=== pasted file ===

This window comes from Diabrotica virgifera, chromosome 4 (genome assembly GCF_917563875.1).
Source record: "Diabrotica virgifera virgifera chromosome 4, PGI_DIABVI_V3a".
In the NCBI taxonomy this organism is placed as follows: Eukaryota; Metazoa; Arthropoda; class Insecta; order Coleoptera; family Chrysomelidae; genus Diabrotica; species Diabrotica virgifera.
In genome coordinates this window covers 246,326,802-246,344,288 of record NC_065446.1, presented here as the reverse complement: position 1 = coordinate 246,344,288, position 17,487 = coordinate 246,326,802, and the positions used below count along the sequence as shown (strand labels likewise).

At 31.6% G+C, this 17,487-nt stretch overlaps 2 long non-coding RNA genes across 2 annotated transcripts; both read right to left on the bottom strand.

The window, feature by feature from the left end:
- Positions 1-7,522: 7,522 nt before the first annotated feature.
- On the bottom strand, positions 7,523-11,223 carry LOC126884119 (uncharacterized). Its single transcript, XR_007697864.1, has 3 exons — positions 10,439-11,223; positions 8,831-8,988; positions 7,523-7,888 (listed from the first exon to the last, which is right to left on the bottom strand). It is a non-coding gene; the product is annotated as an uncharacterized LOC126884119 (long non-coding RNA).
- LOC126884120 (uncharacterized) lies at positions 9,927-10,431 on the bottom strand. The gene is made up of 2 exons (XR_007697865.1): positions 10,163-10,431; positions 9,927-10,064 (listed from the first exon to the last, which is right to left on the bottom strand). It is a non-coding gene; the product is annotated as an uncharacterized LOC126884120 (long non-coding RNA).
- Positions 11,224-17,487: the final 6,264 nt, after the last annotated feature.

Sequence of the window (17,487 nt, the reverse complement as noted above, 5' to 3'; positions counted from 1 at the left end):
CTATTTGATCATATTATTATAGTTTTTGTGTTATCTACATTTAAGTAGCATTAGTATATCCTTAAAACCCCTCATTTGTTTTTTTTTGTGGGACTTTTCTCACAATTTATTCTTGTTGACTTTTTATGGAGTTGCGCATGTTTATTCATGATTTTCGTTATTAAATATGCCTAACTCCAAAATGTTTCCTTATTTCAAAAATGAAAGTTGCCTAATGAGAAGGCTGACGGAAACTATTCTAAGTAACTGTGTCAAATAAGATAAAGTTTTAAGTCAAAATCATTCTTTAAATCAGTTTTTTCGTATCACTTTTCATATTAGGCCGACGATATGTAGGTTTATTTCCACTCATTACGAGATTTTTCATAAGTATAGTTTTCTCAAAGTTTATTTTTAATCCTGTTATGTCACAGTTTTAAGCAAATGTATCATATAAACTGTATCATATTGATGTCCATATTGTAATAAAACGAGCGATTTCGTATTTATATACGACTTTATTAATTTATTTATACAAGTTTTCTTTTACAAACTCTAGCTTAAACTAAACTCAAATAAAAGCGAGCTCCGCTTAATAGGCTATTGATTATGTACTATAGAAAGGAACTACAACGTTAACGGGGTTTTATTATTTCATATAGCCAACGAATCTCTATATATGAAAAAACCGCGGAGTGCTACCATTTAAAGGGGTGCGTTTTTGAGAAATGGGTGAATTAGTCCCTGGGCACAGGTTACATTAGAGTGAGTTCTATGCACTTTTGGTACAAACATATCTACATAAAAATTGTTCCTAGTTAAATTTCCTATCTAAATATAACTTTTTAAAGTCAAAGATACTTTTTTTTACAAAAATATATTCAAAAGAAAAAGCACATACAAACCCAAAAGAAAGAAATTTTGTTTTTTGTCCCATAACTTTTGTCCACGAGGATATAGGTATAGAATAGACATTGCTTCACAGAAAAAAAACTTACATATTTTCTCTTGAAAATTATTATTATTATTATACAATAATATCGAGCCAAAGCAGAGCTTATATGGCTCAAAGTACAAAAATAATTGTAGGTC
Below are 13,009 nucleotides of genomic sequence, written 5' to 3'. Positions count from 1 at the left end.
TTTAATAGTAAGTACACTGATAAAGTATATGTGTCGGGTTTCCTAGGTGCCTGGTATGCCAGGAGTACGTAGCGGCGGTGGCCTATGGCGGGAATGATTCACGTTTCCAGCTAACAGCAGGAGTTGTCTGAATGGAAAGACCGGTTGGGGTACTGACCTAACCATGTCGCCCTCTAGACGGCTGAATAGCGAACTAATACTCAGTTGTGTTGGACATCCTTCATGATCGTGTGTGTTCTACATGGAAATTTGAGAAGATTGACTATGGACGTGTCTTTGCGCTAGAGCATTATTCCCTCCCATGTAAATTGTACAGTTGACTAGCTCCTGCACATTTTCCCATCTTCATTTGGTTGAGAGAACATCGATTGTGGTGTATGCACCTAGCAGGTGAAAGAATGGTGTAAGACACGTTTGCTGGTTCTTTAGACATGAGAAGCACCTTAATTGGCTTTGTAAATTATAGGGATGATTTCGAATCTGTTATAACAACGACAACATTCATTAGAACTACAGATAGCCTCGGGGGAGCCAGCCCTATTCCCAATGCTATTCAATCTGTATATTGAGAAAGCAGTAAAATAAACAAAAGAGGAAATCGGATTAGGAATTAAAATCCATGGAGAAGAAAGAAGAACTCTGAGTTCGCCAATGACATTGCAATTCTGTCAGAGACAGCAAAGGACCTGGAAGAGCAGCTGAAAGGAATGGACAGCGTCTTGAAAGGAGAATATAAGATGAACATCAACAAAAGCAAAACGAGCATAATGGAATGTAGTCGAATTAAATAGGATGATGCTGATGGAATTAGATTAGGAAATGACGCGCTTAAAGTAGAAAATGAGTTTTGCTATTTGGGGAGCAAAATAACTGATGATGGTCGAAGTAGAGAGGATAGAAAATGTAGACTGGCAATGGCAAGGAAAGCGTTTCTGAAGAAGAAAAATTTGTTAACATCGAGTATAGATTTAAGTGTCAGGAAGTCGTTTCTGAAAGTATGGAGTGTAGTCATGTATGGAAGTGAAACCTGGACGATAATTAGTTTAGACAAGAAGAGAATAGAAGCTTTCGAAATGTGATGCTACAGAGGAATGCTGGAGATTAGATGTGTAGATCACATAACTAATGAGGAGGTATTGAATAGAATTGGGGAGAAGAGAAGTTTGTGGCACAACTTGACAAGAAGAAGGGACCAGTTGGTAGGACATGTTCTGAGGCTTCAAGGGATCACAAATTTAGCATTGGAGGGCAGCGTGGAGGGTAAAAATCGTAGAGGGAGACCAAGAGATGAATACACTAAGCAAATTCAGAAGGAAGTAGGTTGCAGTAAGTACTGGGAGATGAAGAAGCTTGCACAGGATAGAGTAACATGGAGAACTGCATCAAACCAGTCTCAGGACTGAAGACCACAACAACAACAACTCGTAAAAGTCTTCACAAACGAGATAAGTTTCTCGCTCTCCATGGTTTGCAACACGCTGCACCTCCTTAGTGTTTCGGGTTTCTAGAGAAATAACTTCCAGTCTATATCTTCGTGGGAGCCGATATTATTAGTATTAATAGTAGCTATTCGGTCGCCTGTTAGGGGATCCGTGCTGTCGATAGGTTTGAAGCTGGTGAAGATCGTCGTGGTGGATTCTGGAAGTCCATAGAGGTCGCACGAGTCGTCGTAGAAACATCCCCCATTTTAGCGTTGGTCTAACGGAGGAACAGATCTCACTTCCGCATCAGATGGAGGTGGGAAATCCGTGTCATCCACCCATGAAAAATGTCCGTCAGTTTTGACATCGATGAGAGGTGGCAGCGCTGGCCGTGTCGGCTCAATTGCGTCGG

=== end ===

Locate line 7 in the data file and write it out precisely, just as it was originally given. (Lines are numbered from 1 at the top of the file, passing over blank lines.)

- Positions 1-7,522: 7,522 nt before the first annotated feature.